Children's Day Report
On 8 October Iran celebrates Children’s Day. The United Nations’ Children Fund (UNICEF) in Iran has chosen “Listen to Kids!” as the main theme for this year’s celebrations.
Children have a lot to say, about their environment, homes, schools, neighbourhoods and cities and about the decisions that affect their lives.
As images often speak more than words, Peer Educators from Adolescent Friendly Service Centres in Tehran, Mashhad, Bandar Abbas and Qeshm are exhibiting their photos on Children’s Day as a way to show us that their world is to be taken seriously.
Adolescent Friendly Centres were initiated with the Health Ministry’s cooperation in 7 cities across the country in 2005. In these centres children get educated about HIV/AIDS and then educate their classmates, kids in their neighbourhood and family on the subject with their own language. This September they got photography training and then shot photos of their environment, neighbourhood and daily life with disposable cameras. Photos with a simple hope that says; “Listen to us!”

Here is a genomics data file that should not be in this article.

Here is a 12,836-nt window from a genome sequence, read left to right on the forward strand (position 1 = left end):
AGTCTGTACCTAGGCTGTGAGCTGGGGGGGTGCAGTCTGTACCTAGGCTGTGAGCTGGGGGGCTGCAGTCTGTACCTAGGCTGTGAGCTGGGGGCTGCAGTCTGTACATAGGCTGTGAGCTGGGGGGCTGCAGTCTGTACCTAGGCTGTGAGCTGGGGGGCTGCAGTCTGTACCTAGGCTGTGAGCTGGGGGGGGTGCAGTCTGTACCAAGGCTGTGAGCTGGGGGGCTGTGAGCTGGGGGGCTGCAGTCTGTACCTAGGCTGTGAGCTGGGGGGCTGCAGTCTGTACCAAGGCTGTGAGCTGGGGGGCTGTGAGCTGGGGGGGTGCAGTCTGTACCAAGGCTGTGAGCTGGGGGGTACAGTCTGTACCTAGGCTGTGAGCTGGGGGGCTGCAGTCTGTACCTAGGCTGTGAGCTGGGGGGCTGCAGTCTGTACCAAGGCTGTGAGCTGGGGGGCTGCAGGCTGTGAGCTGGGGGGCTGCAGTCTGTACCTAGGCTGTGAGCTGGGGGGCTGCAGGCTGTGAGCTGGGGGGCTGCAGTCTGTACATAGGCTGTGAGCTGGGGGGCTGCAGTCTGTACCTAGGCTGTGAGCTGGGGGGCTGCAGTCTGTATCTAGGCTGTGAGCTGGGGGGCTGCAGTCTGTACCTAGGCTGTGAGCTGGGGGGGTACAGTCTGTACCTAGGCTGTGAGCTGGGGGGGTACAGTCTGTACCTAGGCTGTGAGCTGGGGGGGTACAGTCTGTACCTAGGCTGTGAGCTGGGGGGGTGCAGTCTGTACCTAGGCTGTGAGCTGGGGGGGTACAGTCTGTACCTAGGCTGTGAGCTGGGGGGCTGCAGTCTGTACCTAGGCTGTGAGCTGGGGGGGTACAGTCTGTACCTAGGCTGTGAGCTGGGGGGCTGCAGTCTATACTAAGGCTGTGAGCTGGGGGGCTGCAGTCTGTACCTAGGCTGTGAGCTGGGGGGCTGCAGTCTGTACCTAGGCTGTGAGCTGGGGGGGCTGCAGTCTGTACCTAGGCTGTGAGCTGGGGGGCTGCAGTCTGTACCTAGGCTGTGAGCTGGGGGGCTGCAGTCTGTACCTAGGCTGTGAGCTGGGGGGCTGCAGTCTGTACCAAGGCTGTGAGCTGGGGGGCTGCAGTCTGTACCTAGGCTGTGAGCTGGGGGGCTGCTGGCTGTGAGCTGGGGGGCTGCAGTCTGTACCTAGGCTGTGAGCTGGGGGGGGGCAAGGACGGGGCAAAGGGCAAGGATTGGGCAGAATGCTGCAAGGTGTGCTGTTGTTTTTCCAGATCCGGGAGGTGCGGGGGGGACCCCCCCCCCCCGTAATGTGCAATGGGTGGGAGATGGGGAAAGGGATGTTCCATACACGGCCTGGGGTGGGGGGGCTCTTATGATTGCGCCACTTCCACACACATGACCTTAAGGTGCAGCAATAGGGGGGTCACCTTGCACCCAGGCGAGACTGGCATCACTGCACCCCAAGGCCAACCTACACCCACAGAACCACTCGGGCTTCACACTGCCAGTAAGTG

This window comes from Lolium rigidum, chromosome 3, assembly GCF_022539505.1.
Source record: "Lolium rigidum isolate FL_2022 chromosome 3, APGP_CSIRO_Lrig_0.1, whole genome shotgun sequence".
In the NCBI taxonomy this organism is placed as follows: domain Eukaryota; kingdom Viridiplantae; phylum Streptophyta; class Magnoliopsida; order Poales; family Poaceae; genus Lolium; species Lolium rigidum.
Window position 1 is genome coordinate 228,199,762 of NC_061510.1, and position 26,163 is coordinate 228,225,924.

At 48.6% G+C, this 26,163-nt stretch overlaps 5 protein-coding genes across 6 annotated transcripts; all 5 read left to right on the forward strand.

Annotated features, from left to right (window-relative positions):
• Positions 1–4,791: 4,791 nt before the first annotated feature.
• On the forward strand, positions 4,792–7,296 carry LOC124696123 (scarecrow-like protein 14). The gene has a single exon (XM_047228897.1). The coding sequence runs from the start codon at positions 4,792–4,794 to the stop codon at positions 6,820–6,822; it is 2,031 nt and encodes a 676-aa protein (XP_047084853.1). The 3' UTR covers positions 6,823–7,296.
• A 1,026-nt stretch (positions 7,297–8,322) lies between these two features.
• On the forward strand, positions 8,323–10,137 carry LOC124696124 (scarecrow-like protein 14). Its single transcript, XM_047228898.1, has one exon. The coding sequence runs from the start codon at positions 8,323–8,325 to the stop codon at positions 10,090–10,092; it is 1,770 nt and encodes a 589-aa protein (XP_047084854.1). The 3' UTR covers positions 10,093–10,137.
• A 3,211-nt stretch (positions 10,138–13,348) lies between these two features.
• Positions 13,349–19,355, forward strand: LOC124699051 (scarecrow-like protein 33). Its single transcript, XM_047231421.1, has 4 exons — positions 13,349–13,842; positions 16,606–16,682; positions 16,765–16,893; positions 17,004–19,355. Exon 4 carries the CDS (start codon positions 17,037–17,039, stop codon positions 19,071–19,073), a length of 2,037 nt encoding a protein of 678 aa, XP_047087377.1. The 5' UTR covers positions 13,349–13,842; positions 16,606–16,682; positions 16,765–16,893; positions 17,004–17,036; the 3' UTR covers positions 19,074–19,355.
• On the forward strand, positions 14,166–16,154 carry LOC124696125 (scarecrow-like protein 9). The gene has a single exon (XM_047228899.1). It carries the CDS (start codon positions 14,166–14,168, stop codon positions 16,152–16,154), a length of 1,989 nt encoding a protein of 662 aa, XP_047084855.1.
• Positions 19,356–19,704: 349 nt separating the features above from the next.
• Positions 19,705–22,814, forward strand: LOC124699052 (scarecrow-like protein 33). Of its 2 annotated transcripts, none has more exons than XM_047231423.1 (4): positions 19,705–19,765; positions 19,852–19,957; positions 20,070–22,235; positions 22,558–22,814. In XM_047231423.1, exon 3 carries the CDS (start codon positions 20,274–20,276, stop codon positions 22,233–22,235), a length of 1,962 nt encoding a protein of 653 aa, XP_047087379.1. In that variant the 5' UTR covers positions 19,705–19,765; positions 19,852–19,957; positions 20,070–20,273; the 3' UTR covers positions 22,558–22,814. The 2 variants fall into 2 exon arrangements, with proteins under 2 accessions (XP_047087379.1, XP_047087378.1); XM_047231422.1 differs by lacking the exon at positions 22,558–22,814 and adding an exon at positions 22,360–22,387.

These photos look at the world from a different angle – their own. They show us a world mostly inaccessible to adults. They show us a world of friends among friends, recorded moments of dreams and challenges, sadness and happiness. But most of all, behind the visors of the peer educators’ cameras, they show us children as pioneers of a better life, for themselves, as well as those closest to them.
Children do not have much opportunity to express themselves. Many programmes are developed “for” them, but too often without their say. This year’s Children’s Day aims to remind us that whatever is done for children, let it be through media, education, protection or health programmes, is best done when children’s own views, aspirations, expectations and capacities are taken into account when and wherever possible. Children ought to be involved, commensurate with their age, in the decisions that affect their lives and be able to express their opinion about the issues that are important to them. Such is a child’s right, and a guaranteed means towards the better development of society as a whole. In short:
Children’s voices must be heard!